Sympathy For Victor In Mary Shelley's Frankenstein

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The desire to discover what has not yet been discovered or to know what remains unknown often causes destruction and misery. In the Gothic novel Frankenstein, written by Mary Shelley during the Romantic Era, the protagonist Victor Frankenstein experiences anguish after creating life. Victor shares with the reader the anxiety he suffers and the grievous events that permanently alter his perspective after creating a monster. Throughout the novel the reader develops sympathy for Victor due to his dedication to do the right thing, admirable purpose for his creation and the consequences he endures. One is compelled to show affection toward Victor because of his determination to perform noble acts despite the hardships he faces. Victor feels responsible…show more content…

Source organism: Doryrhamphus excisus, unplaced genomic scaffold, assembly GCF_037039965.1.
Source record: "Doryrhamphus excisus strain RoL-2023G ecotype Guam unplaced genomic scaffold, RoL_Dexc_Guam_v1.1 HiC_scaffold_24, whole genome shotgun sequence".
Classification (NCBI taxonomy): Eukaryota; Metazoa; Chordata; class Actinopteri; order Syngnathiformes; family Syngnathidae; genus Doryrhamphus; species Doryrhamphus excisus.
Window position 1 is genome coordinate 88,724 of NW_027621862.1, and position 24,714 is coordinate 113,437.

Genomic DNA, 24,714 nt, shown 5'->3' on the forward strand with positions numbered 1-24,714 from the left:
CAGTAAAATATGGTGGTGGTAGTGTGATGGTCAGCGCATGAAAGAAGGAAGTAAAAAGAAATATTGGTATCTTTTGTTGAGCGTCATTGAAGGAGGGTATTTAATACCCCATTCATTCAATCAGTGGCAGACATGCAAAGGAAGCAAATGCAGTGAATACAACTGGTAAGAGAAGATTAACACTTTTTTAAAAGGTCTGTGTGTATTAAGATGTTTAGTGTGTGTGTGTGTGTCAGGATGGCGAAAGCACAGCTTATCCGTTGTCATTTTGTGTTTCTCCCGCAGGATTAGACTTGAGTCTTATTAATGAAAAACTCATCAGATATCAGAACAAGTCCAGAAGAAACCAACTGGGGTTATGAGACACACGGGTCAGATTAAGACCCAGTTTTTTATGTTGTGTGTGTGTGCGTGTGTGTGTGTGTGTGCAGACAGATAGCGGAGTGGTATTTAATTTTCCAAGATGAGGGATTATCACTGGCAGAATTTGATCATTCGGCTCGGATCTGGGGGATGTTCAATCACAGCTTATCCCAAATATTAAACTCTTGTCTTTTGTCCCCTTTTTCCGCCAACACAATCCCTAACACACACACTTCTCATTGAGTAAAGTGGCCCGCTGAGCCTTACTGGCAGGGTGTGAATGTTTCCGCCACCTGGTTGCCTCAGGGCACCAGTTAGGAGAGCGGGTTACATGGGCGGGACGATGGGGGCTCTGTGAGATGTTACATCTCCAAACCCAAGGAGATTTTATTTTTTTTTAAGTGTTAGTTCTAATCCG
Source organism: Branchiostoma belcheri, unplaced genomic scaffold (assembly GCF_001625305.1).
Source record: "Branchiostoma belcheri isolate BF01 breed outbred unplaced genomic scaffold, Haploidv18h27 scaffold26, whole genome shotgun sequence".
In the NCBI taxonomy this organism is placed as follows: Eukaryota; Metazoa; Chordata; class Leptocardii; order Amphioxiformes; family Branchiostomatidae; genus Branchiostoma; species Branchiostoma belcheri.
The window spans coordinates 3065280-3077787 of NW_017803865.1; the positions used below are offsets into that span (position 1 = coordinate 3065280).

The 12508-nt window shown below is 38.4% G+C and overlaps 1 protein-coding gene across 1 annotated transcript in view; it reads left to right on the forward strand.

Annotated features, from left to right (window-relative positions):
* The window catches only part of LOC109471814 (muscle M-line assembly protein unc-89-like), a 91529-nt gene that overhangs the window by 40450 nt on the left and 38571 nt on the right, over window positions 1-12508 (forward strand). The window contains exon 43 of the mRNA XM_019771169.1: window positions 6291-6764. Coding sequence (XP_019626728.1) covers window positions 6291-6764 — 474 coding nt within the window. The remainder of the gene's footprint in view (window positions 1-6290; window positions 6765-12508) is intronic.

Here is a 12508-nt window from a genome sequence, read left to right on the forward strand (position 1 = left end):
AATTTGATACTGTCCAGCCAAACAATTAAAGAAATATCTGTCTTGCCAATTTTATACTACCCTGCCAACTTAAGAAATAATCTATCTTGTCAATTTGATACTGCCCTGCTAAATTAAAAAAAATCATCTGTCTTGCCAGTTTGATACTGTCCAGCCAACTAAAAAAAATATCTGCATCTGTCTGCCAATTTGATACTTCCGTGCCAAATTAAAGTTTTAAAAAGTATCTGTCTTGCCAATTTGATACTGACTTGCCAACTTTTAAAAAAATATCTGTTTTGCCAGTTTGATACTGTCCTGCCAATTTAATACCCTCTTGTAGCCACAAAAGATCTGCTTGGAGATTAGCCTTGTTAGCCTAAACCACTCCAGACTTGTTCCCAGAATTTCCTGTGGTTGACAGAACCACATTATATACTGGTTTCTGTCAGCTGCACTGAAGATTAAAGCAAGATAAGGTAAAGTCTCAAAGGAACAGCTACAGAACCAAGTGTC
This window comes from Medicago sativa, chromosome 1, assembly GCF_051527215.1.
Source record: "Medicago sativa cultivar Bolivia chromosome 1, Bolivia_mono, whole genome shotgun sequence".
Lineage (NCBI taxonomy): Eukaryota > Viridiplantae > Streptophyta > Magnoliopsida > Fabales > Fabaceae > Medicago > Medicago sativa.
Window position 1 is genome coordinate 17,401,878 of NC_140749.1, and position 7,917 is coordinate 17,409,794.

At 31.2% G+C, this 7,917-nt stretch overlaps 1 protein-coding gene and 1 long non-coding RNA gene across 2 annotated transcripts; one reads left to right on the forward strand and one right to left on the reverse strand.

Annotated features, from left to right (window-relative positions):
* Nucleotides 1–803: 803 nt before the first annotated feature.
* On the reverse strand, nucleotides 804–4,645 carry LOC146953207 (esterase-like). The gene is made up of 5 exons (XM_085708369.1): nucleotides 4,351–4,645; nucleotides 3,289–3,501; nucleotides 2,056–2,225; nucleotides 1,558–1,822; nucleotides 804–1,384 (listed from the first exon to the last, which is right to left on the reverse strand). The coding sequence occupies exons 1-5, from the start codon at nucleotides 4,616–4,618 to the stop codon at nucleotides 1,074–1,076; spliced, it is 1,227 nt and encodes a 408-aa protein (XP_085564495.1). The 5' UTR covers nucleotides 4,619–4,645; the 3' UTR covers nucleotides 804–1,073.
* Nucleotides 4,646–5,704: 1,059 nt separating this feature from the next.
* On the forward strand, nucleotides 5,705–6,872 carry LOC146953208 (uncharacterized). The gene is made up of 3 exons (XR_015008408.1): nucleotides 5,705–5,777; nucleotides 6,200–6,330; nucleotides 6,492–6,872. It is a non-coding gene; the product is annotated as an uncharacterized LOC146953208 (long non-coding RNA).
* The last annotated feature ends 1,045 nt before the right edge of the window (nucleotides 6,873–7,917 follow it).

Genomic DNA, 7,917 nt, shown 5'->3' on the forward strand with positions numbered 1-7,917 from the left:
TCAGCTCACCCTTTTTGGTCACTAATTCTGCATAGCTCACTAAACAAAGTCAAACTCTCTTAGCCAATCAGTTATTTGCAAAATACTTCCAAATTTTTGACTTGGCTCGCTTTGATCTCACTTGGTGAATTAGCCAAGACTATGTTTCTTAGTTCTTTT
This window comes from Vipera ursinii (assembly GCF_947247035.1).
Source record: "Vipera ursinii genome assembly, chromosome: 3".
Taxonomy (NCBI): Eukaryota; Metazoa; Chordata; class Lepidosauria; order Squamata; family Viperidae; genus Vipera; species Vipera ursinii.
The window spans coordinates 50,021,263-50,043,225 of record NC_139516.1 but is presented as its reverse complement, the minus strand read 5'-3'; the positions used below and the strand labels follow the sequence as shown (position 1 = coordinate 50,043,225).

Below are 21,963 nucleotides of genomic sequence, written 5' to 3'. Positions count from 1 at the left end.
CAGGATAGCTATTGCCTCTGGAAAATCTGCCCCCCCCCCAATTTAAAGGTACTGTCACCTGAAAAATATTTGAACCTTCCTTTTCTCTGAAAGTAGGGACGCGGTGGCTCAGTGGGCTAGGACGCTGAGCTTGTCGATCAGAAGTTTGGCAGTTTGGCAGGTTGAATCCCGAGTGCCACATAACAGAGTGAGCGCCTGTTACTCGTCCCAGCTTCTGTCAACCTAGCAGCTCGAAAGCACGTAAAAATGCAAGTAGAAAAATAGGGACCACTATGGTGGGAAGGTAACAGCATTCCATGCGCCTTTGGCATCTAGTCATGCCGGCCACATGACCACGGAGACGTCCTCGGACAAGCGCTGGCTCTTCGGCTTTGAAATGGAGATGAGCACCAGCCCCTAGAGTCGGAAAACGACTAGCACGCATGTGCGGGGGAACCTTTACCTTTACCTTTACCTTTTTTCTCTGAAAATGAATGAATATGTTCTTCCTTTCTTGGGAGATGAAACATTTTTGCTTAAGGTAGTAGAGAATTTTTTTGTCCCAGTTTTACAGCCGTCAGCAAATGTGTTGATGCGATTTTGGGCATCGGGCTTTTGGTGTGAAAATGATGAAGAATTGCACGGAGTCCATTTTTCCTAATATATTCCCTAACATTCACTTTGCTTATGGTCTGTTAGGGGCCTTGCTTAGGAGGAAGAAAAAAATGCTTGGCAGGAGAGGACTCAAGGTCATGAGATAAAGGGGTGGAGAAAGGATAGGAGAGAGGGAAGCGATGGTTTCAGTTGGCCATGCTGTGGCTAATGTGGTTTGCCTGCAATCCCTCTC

Victor can no longer be who he once was. He lives in constant fear of losing another loved one because the monster is not yet finished his work. After his union with Elizabeth his creation kills her as well and his father who, overwhelmed with depression passes away. By creating this being Victor brings suffering upon himself which changes his personality and perspective. All aspects of his health are diminished and he becomes an isolated individual with no family to encourage him to keep pushing…show more content…
Throughout the novel the reader learns that he does not create the monster to kill others, but to restore life to inanimate objects. The monster causes Victor to face several mental and physical challenges, but he is still able to warn Walton about his creation. Victor wishes to create life and accomplishes his goal, but the creation deprives Victor of his family, identity and life. Throughout her novel, Shelley teaches the reader the dangers of knowledge and that the acquirement of knowledge can come with negative
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